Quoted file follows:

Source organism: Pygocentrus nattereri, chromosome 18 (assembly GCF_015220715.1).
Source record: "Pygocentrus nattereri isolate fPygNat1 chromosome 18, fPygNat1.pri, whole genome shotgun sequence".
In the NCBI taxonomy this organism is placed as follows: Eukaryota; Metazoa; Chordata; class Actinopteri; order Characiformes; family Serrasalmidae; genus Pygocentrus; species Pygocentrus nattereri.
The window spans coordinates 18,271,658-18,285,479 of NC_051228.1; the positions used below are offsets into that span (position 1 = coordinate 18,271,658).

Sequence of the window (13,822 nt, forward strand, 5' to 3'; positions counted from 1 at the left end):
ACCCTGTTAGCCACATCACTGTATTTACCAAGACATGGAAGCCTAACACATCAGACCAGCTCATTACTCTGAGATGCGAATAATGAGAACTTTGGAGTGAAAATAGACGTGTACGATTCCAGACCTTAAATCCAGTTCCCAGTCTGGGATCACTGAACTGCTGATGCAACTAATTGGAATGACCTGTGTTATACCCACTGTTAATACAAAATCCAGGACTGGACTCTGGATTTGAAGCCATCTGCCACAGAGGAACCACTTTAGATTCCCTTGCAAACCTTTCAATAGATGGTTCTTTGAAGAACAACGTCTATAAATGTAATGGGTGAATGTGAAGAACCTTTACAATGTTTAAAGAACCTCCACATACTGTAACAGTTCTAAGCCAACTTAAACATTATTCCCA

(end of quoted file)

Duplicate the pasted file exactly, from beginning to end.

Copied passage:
Source organism: Pygocentrus nattereri, chromosome 18 (assembly GCF_015220715.1).
Source record: "Pygocentrus nattereri isolate fPygNat1 chromosome 18, fPygNat1.pri, whole genome shotgun sequence".
In the NCBI taxonomy this organism is placed as follows: Eukaryota; Metazoa; Chordata; class Actinopteri; order Characiformes; family Serrasalmidae; genus Pygocentrus; species Pygocentrus nattereri.
The window spans coordinates 18,271,658-18,285,479 of NC_051228.1; the positions used below are offsets into that span (position 1 = coordinate 18,271,658).

Sequence of the window (13,822 nt, forward strand, 5' to 3'; positions counted from 1 at the left end):
ACCCTGTTAGCCACATCACTGTATTTACCAAGACATGGAAGCCTAACACATCAGACCAGCTCATTACTCTGAGATGCGAATAATGAGAACTTTGGAGTGAAAATAGACGTGTACGATTCCAGACCTTAAATCCAGTTCCCAGTCTGGGATCACTGAACTGCTGATGCAACTAATTGGAATGACCTGTGTTATACCCACTGTTAATACAAAATCCAGGACTGGACTCTGGATTTGAAGCCATCTGCCACAGAGGAACCACTTTAGATTCCCTTGCAAACCTTTCAATAGATGGTTCTTTGAAGAACAACGTCTATAAATGTAATGGGTGAATGTGAAGAACCTTTACAATGTTTAAAGAACCTCCACATACTGTAACAGTTCTAAGCCAACTTAAACATTATTCCCA